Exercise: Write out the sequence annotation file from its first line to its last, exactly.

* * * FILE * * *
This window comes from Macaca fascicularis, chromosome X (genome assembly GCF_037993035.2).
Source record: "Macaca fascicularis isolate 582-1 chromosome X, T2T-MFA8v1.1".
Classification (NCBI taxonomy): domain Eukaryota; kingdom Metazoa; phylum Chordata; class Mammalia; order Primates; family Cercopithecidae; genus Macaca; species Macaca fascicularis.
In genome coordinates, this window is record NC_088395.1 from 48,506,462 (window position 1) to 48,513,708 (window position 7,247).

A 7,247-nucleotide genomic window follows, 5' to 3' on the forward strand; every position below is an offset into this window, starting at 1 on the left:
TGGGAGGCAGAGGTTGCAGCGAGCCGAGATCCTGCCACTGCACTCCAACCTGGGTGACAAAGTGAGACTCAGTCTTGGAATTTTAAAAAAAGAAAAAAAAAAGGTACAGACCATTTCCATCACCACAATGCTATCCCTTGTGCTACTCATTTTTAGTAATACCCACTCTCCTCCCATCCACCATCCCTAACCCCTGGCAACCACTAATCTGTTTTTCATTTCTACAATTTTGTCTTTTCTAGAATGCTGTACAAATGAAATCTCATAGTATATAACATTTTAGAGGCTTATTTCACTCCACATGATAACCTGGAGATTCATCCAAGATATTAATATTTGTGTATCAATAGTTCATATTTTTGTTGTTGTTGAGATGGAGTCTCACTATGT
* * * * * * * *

This window comes from Macaca fascicularis, chromosome X (genome assembly GCF_037993035.2).
Source record: "Macaca fascicularis isolate 582-1 chromosome X, T2T-MFA8v1.1".
Classification (NCBI taxonomy): domain Eukaryota; kingdom Metazoa; phylum Chordata; class Mammalia; order Primates; family Cercopithecidae; genus Macaca; species Macaca fascicularis.
In genome coordinates, this window is record NC_088395.1 from 48,506,462 (window position 1) to 48,513,708 (window position 7,247).

A 7,247-nucleotide genomic window follows, 5' to 3' on the forward strand; every position below is an offset into this window, starting at 1 on the left:
TGGGAGGCAGAGGTTGCAGCGAGCCGAGATCCTGCCACTGCACTCCAACCTGGGTGACAAAGTGAGACTCAGTCTTGGAATTTTAAAAAAAGAAAAAAAAAAGGTACAGACCATTTCCATCACCACAATGCTATCCCTTGTGCTACTCATTTTTAGTAATACCCACTCTCCTCCCATCCACCATCCCTAACCCCTGGCAACCACTAATCTGTTTTTCATTTCTACAATTTTGTCTTTTCTAGAATGCTGTACAAATGAAATCTCATAGTATATAACATTTTAGAGGCTTATTTCACTCCACATGATAACCTGGAGATTCATCCAAGATATTAATATTTGTGTATCAATAGTTCATATTTTTGTTGTTGTTGAGATGGAGTCTCACTATGT